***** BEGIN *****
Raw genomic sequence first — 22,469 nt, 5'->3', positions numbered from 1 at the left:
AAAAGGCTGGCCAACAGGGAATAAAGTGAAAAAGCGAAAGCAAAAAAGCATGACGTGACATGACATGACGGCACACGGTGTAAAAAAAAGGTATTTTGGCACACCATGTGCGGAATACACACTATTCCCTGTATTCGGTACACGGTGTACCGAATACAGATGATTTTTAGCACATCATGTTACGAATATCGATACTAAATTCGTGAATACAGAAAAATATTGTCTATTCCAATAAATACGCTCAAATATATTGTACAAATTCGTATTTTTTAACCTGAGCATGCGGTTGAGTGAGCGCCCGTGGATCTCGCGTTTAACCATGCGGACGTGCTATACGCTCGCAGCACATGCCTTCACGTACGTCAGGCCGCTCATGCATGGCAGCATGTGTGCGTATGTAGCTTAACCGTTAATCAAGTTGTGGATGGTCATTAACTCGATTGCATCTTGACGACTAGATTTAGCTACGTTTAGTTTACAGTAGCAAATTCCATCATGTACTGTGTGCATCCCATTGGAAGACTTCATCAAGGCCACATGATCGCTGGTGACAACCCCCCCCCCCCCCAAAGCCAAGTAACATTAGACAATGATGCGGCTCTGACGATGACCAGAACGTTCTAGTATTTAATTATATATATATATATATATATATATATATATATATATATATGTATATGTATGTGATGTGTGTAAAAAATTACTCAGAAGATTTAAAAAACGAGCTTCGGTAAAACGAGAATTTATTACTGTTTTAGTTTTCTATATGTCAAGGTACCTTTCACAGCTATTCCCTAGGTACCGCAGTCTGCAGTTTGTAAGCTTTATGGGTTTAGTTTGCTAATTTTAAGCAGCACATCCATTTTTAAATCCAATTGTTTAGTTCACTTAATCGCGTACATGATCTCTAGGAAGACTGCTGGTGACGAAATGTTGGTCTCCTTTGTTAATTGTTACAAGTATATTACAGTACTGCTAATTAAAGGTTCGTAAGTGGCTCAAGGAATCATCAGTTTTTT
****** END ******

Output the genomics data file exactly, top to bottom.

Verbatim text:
Raw genomic sequence first — 22,469 nt, 5'->3', positions numbered from 1 at the left:
AAAAGGCTGGCCAACAGGGAATAAAGTGAAAAAGCGAAAGCAAAAAAGCATGACGTGACATGACATGACGGCACACGGTGTAAAAAAAAGGTATTTTGGCACACCATGTGCGGAATACACACTATTCCCTGTATTCGGTACACGGTGTACCGAATACAGATGATTTTTAGCACATCATGTTACGAATATCGATACTAAATTCGTGAATACAGAAAAATATTGTCTATTCCAATAAATACGCTCAAATATATTGTACAAATTCGTATTTTTTAACCTGAGCATGCGGTTGAGTGAGCGCCCGTGGATCTCGCGTTTAACCATGCGGACGTGCTATACGCTCGCAGCACATGCCTTCACGTACGTCAGGCCGCTCATGCATGGCAGCATGTGTGCGTATGTAGCTTAACCGTTAATCAAGTTGTGGATGGTCATTAACTCGATTGCATCTTGACGACTAGATTTAGCTACGTTTAGTTTACAGTAGCAAATTCCATCATGTACTGTGTGCATCCCATTGGAAGACTTCATCAAGGCCACATGATCGCTGGTGACAACCCCCCCCCCCCCCAAAGCCAAGTAACATTAGACAATGATGCGGCTCTGACGATGACCAGAACGTTCTAGTATTTAATTATATATATATATATATATATATATATATATATATATATATGTATATGTATGTGATGTGTGTAAAAAATTACTCAGAAGATTTAAAAAACGAGCTTCGGTAAAACGAGAATTTATTACTGTTTTAGTTTTCTATATGTCAAGGTACCTTTCACAGCTATTCCCTAGGTACCGCAGTCTGCAGTTTGTAAGCTTTATGGGTTTAGTTTGCTAATTTTAAGCAGCACATCCATTTTTAAATCCAATTGTTTAGTTCACTTAATCGCGTACATGATCTCTAGGAAGACTGCTGGTGACGAAATGTTGGTCTCCTTTGTTAATTGTTACAAGTATATTACAGTACTGCTAATTAAAGGTTCGTAAGTGGCTCAAGGAATCATCAGTTTTTT